Turn it around

I have another opinion piece in the Dom Post this morning.

Lipstick, waxing and heels – oppression or choice?

The list of definitions at the end of the piece is written by me, but other than that, the subbing is not under my control.

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8 comments on “Turn it around

  1. Mindy says:

    No trolls on that piece yet, I’m disappointed. Nicely put.

    • Deborah says:

      I suspect that’s only because comments haven’t been published yet. My previous piece brought a highly satisfactory number of trolls out to play.

  2. Mindy says:

    They just aren’t trying today, or maybe the comment moderator is busy doing other things. Or maybe they are trying too hard and not being let through?

  3. Great article. The deinability in the comments is breathtaking and also common-place. I think some trolls have finally appeared 🙂

  4. Carol says:

    Can I strike a slightly dissenting note and not be considered a troll?
    First of all, it was really great to see a guest post by you in our daily newspaper, Deborah. You articulate things very well, and it is such a nice counterbalance to the tedious old codgers they frequently run in that space.
    I agree with all that you said about Muslim women not needing rescuing. I just don’t quite agree with your contention that Western beauty norms – the lipstick, waxing, heels – as being an equivalent level of oppression. For a start, we are unlikely to face consequences as serious if we defy social norms. The other aspect is that I really don’t see this social pressure at work to any great extent in my own community – I am thinking here of our local primary school community, which is more or less typical of urban new Zealand, a very ordinary little suburb of Wellington. Looking around the other mums at our school, there is the whole range from glamourpusses who are always immaculately turned out, to people who turn up at social functions in jeans and swandri. It really seems to me that women are valued primarily for the contribution they make rather than how they look, and that anyone who went overboard on the lipstick/high heels/waxing would be rather pitied rather than envied.
    I do realise that I can’t generalise to society as a whole from my community which has a particular demographic, and that I don’t have that much insight into, say, the lives of younger women, but anyway that’s my 2c worth. I do hope to read more by you in the DomPost.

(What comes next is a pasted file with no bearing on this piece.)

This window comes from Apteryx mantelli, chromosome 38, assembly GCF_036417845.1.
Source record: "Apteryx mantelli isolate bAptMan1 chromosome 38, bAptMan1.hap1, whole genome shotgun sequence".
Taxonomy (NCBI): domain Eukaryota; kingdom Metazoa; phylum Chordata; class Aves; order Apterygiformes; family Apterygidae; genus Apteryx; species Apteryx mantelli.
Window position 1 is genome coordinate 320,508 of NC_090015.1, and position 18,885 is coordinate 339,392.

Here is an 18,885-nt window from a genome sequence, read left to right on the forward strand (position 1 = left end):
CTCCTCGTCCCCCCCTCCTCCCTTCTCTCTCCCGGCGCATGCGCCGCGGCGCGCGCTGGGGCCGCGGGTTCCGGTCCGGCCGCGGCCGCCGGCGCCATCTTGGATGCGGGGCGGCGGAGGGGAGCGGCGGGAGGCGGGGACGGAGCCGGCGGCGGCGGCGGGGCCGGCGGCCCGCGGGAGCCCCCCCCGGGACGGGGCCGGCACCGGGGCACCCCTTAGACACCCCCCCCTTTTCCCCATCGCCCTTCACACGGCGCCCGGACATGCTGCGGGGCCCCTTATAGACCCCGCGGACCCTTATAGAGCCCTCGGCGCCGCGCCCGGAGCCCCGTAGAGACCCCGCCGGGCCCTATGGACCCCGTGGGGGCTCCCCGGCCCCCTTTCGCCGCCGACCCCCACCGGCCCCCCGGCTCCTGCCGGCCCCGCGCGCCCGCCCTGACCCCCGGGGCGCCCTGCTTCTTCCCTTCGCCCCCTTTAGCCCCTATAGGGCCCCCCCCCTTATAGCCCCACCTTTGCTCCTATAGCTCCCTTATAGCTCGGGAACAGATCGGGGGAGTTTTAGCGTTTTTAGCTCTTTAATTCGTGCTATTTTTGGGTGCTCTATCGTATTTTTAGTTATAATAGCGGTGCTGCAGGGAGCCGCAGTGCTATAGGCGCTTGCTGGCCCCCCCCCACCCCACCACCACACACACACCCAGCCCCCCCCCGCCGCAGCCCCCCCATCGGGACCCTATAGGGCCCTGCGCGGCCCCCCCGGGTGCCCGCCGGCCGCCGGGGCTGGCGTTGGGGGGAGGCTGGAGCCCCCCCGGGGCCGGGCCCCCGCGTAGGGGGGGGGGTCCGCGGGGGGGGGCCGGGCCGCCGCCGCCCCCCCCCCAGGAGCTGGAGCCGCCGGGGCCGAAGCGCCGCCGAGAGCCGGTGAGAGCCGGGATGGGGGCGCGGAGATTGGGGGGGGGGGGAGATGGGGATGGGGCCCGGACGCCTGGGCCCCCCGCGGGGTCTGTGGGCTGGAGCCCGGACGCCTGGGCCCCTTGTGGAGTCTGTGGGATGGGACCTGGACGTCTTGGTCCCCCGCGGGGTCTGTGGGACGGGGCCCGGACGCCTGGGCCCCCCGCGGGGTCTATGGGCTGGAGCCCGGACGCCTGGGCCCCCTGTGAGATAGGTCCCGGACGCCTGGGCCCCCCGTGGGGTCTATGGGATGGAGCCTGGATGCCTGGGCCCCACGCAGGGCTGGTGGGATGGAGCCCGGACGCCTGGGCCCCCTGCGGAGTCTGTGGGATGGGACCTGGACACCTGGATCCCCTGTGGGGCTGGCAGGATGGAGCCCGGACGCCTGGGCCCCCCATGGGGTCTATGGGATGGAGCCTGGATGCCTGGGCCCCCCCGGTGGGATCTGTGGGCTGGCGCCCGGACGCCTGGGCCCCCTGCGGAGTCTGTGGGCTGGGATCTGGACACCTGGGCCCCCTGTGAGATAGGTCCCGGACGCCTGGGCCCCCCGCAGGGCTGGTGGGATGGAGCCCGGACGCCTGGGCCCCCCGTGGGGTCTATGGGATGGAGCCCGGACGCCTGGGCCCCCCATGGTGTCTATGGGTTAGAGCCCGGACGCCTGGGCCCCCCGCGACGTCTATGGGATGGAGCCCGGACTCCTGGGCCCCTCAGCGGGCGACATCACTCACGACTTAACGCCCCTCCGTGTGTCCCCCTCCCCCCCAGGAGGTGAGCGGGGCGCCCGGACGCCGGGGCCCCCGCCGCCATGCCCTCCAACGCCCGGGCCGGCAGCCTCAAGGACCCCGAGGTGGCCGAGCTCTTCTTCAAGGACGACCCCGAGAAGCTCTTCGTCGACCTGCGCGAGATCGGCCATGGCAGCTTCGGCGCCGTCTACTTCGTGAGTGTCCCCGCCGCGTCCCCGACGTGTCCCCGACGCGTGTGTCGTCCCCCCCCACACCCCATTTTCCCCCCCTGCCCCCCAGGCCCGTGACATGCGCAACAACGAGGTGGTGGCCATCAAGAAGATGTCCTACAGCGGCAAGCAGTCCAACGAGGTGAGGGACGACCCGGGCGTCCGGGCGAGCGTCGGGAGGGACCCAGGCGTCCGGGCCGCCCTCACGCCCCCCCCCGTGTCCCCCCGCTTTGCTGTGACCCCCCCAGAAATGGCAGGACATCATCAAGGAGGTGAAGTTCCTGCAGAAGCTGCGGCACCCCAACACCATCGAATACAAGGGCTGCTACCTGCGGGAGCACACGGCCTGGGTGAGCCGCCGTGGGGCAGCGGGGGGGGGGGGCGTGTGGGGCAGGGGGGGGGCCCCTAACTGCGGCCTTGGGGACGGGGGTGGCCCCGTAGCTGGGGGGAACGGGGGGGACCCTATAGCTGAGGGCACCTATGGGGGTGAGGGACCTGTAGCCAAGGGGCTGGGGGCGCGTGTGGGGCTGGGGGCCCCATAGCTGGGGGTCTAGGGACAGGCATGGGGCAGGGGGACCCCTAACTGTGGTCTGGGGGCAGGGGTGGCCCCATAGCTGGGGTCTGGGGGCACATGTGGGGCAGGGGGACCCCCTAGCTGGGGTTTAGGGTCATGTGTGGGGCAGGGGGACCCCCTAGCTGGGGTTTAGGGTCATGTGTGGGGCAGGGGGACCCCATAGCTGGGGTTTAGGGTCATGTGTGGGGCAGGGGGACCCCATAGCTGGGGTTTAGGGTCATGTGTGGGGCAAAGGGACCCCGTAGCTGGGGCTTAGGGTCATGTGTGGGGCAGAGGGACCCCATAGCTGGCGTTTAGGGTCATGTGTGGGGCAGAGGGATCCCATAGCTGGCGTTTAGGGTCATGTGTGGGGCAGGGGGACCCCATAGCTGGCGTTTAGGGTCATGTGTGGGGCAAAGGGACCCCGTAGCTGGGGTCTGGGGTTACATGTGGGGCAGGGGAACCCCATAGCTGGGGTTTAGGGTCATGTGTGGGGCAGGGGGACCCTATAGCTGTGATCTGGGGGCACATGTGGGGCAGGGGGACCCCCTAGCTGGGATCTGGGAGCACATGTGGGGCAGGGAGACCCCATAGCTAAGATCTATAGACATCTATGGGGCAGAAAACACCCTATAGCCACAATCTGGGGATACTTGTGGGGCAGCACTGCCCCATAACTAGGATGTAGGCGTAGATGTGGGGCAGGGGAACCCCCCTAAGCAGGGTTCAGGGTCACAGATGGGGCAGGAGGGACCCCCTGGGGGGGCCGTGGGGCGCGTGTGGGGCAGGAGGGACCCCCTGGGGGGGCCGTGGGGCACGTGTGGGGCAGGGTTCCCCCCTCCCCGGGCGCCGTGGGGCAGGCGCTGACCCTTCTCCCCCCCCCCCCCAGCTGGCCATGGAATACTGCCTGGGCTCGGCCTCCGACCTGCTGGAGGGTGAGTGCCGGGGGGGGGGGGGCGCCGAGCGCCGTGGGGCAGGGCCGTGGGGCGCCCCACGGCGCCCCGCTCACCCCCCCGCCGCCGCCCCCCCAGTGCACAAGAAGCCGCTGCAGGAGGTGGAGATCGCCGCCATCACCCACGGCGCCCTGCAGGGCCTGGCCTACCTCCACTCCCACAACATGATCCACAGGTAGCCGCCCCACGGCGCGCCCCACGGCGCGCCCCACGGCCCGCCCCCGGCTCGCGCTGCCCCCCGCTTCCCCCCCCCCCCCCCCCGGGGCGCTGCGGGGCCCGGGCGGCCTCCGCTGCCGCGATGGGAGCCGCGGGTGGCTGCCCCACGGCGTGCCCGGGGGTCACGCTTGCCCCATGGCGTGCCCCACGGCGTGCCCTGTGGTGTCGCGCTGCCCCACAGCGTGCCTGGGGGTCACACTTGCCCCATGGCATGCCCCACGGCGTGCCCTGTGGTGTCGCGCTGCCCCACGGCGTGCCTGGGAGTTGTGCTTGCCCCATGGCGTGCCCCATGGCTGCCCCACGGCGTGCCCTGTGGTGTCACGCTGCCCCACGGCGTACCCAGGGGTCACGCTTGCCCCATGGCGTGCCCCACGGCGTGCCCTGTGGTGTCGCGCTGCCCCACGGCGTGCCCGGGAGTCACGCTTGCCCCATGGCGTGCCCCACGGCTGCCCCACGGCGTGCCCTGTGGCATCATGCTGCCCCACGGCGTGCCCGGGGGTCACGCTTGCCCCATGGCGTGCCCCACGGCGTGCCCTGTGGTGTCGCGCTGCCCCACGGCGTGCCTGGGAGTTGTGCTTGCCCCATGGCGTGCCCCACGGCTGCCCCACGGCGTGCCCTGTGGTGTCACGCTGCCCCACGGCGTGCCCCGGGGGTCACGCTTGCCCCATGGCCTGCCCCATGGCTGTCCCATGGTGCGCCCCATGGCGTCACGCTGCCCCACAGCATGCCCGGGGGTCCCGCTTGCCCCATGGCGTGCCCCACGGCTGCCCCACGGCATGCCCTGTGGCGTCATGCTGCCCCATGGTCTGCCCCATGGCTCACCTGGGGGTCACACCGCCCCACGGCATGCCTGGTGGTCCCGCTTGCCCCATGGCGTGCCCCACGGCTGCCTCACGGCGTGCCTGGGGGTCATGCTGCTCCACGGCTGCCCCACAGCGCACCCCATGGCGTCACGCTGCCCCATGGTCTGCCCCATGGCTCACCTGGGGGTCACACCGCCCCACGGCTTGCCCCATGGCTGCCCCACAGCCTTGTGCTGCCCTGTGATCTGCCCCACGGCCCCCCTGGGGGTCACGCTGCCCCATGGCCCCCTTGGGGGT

• Deborah says:

      I’m not sure that the Western beauty norms are an equivalent level of oppression either, Carol, but I wouldn’t want to make judgements either way.

      I realised after I sent the piece in that I should have re-emphasised the idea of ‘looking from the outside’ i.e. it’s important to take the word of people inside the culture, rather than just looking from the outside and assuming that what we are seeing is unchosen and / or oppressive. It probably needed just one more sentence somewhere towards the end of the piece to make that clear.

      I think it’s very, very important to listen to what Muslim women have to say on the issue. I’ve heard and read a number of Muslim women talking about the freedom they have felt from the pressures of beauty norms, once they decided to wear hijab.

      Many thanks for the considered dissent. The comments in the Dom were starting to make me fume.

  5. Carol says:

    Thanks, Deborah. Formidable! (in the French sense).
    “I’ve heard and read a number of Muslim women talking about the freedom they have felt from the pressures of beauty norms, once they decided to wear hijab.”
    This seems like the crux of the debate. If they truly are free to decide, and there are not negative consequences of doing otherwise, then it’s just as you say; their choice should absolutely be respected.
    I genuinely have no idea how free they are though.
    I am disinclined to defend religious coercion, in our own society or anyone else’s.

  6. perthmum says:

    “If they truly are free to decide, and there are not negative consequences of doing otherwise, then it’s just as you say; their choice should absolutely be respected.”

    I have difficulty with this comment.

    In New Zealand, several years ago, I worked in a legal organisation. One of my colleagues – an incredibly smart and seriously talented lawyer – daily wore flat shoes. She received a huge amount of stick from our male colleagues (also lawyers), and was regularly subjected to derision. She had the strength of character not to care, but I didn’t. I was very careful to never be seen at work in flat shoes – until I suffered painful calluses on my feet and had no other option.

    The point is that there ARE negative consequences to not wearing high heels. But if a woman chooses to do so, should her choice be respected or not? Should it matter whether her choice might be influenced by the negative consequences of choosing otherwise?

    There are negative consequences to not wearing make-up – people have even been fired for doing so, which can in some cases have disastrous consequences for the person and their dependants.

    But if a woman chooses to wear lipstick, should her choice be respected or not?

    Similarly, some women may face negative consequences if they wear – or don’t wear the hijab. But those consequences are dictated by others.

    If a woman nevertheless chooses to wear the hijab, should her choice be respected or not?

    Or has she lost the right to have her choice respected, because of the way that other people act?

    Should we be focusing on what the woman wears – or on the negative consequences themselves?

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